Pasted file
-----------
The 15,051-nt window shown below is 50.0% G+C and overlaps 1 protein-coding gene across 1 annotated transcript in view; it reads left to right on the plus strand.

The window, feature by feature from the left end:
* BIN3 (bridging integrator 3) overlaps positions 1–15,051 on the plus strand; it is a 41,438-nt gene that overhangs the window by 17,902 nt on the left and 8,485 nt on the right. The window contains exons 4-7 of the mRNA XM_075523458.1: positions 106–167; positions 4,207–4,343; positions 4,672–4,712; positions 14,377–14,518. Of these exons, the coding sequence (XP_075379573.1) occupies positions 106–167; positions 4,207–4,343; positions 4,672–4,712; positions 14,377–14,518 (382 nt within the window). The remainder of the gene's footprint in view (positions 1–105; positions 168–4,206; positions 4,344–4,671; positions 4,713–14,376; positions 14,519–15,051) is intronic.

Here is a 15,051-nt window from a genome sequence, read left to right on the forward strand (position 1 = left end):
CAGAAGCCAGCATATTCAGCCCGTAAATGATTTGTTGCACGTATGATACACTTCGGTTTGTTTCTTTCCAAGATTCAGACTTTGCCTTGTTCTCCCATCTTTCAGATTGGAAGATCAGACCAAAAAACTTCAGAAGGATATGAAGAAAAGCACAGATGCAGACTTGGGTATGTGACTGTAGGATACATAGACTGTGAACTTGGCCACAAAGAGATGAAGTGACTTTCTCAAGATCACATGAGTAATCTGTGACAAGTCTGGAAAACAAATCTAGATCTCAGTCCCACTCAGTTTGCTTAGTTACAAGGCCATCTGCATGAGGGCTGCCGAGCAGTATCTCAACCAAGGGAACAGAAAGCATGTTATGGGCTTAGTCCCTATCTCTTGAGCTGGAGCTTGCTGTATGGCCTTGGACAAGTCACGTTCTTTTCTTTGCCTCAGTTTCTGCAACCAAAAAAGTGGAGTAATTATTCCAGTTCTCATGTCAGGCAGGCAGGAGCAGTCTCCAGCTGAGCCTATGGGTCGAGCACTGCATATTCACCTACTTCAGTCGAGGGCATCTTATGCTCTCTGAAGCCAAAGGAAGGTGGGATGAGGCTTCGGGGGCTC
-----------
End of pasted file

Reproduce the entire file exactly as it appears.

The 15,051-nt window shown below is 50.0% G+C and overlaps 1 protein-coding gene across 1 annotated transcript in view; it reads left to right on the plus strand.

The window, feature by feature from the left end:
* BIN3 (bridging integrator 3) overlaps positions 1–15,051 on the plus strand; it is a 41,438-nt gene that overhangs the window by 17,902 nt on the left and 8,485 nt on the right. The window contains exons 4-7 of the mRNA XM_075523458.1: positions 106–167; positions 4,207–4,343; positions 4,672–4,712; positions 14,377–14,518. Of these exons, the coding sequence (XP_075379573.1) occupies positions 106–167; positions 4,207–4,343; positions 4,672–4,712; positions 14,377–14,518 (382 nt within the window). The remainder of the gene's footprint in view (positions 1–105; positions 168–4,206; positions 4,344–4,671; positions 4,713–14,376; positions 14,519–15,051) is intronic.

Here is a 15,051-nt window from a genome sequence, read left to right on the forward strand (position 1 = left end):
CAGAAGCCAGCATATTCAGCCCGTAAATGATTTGTTGCACGTATGATACACTTCGGTTTGTTTCTTTCCAAGATTCAGACTTTGCCTTGTTCTCCCATCTTTCAGATTGGAAGATCAGACCAAAAAACTTCAGAAGGATATGAAGAAAAGCACAGATGCAGACTTGGGTATGTGACTGTAGGATACATAGACTGTGAACTTGGCCACAAAGAGATGAAGTGACTTTCTCAAGATCACATGAGTAATCTGTGACAAGTCTGGAAAACAAATCTAGATCTCAGTCCCACTCAGTTTGCTTAGTTACAAGGCCATCTGCATGAGGGCTGCCGAGCAGTATCTCAACCAAGGGAACAGAAAGCATGTTATGGGCTTAGTCCCTATCTCTTGAGCTGGAGCTTGCTGTATGGCCTTGGACAAGTCACGTTCTTTTCTTTGCCTCAGTTTCTGCAACCAAAAAAGTGGAGTAATTATTCCAGTTCTCATGTCAGGCAGGCAGGAGCAGTCTCCAGCTGAGCCTATGGGTCGAGCACTGCATATTCACCTACTTCAGTCGAGGGCATCTTATGCTCTCTGAAGCCAAAGGAAGGTGGGATGAGGCTTCGGGGGCTC